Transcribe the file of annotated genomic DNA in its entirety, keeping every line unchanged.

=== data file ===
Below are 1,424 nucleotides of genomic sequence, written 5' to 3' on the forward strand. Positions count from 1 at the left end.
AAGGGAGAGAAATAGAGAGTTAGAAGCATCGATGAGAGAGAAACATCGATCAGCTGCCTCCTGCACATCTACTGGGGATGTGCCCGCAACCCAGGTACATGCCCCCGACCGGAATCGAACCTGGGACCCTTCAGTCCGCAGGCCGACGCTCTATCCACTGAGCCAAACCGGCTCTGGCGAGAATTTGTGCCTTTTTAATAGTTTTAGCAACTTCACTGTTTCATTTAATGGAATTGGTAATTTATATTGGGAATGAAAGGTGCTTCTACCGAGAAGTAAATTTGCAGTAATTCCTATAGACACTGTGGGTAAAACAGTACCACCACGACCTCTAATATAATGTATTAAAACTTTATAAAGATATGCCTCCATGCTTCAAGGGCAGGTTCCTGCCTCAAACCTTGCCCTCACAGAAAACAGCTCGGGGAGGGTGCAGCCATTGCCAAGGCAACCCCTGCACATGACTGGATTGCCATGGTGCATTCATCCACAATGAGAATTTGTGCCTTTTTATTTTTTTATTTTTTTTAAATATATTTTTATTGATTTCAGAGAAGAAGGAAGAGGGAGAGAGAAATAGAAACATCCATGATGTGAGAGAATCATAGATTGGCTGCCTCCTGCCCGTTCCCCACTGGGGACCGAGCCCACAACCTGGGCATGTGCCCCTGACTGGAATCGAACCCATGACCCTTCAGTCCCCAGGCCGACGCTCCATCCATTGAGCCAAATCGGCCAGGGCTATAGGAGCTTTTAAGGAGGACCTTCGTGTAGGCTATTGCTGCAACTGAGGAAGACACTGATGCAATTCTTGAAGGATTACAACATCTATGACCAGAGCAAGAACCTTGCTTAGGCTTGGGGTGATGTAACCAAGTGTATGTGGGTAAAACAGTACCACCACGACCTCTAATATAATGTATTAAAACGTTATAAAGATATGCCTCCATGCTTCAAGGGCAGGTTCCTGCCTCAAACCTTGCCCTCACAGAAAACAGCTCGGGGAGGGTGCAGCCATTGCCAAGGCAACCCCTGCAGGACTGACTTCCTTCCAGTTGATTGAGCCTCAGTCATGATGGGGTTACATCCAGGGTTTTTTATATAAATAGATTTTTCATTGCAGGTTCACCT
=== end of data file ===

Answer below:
Below are 1,424 nucleotides of genomic sequence, written 5' to 3' on the forward strand. Positions count from 1 at the left end.
AAGGGAGAGAAATAGAGAGTTAGAAGCATCGATGAGAGAGAAACATCGATCAGCTGCCTCCTGCACATCTACTGGGGATGTGCCCGCAACCCAGGTACATGCCCCCGACCGGAATCGAACCTGGGACCCTTCAGTCCGCAGGCCGACGCTCTATCCACTGAGCCAAACCGGCTCTGGCGAGAATTTGTGCCTTTTTAATAGTTTTAGCAACTTCACTGTTTCATTTAATGGAATTGGTAATTTATATTGGGAATGAAAGGTGCTTCTACCGAGAAGTAAATTTGCAGTAATTCCTATAGACACTGTGGGTAAAACAGTACCACCACGACCTCTAATATAATGTATTAAAACTTTATAAAGATATGCCTCCATGCTTCAAGGGCAGGTTCCTGCCTCAAACCTTGCCCTCACAGAAAACAGCTCGGGGAGGGTGCAGCCATTGCCAAGGCAACCCCTGCACATGACTGGATTGCCATGGTGCATTCATCCACAATGAGAATTTGTGCCTTTTTATTTTTTTATTTTTTTTAAATATATTTTTATTGATTTCAGAGAAGAAGGAAGAGGGAGAGAGAAATAGAAACATCCATGATGTGAGAGAATCATAGATTGGCTGCCTCCTGCCCGTTCCCCACTGGGGACCGAGCCCACAACCTGGGCATGTGCCCCTGACTGGAATCGAACCCATGACCCTTCAGTCCCCAGGCCGACGCTCCATCCATTGAGCCAAATCGGCCAGGGCTATAGGAGCTTTTAAGGAGGACCTTCGTGTAGGCTATTGCTGCAACTGAGGAAGACACTGATGCAATTCTTGAAGGATTACAACATCTATGACCAGAGCAAGAACCTTGCTTAGGCTTGGGGTGATGTAACCAAGTGTATGTGGGTAAAACAGTACCACCACGACCTCTAATATAATGTATTAAAACGTTATAAAGATATGCCTCCATGCTTCAAGGGCAGGTTCCTGCCTCAAACCTTGCCCTCACAGAAAACAGCTCGGGGAGGGTGCAGCCATTGCCAAGGCAACCCCTGCAGGACTGACTTCCTTCCAGTTGATTGAGCCTCAGTCATGATGGGGTTACATCCAGGGTTTTTTATATAAATAGATTTTTCATTGCAGGTTCACCT